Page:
Trading guru Mark Fisher is no ordinary market player. The system he teaches is the one he and his 75-plus traders at MBF Clearing Corp. use to make a living on the New York markets day in and day out. Trading everything from basic commodities such as natural gas and crude oil to volatile stocks, his traders brave the commodity pits or work from computer terminals. Does it work? Just ask anyone at Fisher's firm what they think of the system, and they'll tell you it does.
Fisher describes his ACD system and how it works in a book entitled "The Logical Trader." Unlike many in the business of helping traders, he is quite happy to share the system he uses because he believes the more people there are using it, the more effective it will be.
Basically, his system provides A and C points for entry of a trade, and B and D points as exits - hence the name. It is a breakout strategy that works best in volatile or trending markets with a special group of stocks and commodities (those with high volatility work best). He frequently uses natural gas and crude oil as examples in his book, but he also mentions commodities like sugar and a host of stocks. These references are good tip-offs on the kind of markets for which it is good to use the ACD.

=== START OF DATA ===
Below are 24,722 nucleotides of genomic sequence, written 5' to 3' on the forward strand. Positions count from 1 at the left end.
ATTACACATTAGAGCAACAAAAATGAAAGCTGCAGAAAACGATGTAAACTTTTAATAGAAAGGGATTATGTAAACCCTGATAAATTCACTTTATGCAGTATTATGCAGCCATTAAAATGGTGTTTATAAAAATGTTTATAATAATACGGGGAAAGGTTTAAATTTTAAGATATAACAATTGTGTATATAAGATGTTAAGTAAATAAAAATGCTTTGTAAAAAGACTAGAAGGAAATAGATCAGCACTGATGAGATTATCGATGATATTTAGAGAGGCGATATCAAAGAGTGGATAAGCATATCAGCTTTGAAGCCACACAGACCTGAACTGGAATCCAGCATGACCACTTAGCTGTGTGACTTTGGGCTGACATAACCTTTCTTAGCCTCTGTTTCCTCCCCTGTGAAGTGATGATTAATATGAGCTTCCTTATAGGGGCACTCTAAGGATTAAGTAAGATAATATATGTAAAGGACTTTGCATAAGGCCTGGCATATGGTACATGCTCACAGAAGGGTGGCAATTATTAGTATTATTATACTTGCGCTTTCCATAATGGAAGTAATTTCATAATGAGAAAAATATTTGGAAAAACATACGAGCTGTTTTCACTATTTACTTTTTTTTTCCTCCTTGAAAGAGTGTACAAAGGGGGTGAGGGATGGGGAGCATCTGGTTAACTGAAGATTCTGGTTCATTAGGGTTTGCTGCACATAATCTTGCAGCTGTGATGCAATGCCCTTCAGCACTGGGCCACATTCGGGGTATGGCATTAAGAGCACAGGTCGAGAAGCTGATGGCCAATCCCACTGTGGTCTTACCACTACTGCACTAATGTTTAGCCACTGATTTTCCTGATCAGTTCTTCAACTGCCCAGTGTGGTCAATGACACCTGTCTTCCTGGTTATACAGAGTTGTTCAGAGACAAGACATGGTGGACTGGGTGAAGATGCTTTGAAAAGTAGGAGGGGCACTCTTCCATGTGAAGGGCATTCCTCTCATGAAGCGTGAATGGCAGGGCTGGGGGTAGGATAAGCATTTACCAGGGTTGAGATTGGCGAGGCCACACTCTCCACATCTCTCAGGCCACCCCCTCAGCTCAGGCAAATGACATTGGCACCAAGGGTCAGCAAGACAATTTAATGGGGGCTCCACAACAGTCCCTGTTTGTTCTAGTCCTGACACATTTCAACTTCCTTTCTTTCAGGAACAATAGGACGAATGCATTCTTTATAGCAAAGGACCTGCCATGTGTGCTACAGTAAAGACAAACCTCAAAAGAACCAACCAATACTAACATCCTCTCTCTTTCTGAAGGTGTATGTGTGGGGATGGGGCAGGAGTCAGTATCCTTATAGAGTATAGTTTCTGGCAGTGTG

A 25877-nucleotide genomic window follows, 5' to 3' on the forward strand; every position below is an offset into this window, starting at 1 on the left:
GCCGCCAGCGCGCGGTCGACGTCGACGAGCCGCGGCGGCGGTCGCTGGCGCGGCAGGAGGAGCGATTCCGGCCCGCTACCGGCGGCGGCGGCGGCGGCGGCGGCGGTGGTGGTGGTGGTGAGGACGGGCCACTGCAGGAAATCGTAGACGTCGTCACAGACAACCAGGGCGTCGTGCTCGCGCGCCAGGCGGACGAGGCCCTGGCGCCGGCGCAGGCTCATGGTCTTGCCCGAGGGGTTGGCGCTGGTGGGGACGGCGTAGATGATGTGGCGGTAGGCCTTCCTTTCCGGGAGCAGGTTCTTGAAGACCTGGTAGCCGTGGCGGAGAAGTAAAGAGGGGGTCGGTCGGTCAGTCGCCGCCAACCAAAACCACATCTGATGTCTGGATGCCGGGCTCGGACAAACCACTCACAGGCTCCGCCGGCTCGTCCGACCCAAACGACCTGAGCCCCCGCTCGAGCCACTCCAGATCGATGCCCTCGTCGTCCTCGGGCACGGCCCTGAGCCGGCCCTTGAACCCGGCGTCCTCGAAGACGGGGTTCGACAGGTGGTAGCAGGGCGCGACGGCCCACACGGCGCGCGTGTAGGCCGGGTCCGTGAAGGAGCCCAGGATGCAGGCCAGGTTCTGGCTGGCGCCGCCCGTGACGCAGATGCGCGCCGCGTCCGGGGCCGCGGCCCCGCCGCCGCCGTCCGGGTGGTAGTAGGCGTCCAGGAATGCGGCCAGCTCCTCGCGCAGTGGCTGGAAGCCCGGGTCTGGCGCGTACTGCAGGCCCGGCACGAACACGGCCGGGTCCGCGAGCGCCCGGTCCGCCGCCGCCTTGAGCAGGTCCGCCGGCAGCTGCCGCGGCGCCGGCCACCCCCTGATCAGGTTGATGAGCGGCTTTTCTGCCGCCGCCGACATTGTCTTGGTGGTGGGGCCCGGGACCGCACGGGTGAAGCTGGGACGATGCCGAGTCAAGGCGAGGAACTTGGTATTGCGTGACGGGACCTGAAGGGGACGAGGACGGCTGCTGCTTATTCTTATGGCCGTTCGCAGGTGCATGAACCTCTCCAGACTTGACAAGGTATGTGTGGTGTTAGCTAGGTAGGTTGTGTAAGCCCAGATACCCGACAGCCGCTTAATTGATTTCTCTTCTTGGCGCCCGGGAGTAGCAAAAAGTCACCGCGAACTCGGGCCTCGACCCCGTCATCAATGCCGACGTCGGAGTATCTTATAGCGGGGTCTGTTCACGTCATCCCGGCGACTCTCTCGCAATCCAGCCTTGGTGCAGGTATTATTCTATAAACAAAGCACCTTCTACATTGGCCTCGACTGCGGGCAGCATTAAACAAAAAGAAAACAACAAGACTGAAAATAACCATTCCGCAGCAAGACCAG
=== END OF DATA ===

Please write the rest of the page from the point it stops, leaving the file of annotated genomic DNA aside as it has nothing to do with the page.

Figure 1 – S&P500 Index five-minute chart. Chart provided by Metastock.com. Intraday data by eSignal.com
In the S&P 500 Index five-minute chart in figure 1, which shows the first ten trading days of Mar 2004 with ACD signals, the opening range (OR) (blue lines) is calculated using the range of the first 15 minutes of the trading day. An A up (red line) occurs when the index breaks three points above the opening range. An A down (red line) occurs when the price breaks a set amount below the opening range and stays there. Note that an indicator like the relative strength index can often help confirm buying and selling signals. A sell signal together with negative divergence makes a good sell signal confirmation - see the turndown on the eighth day of the month. If the index were to put in an A up and then break down below the opening range, the trader would reverse his or her position when a C down was put in, 0.5 points below the opening range low.
A New System Is Born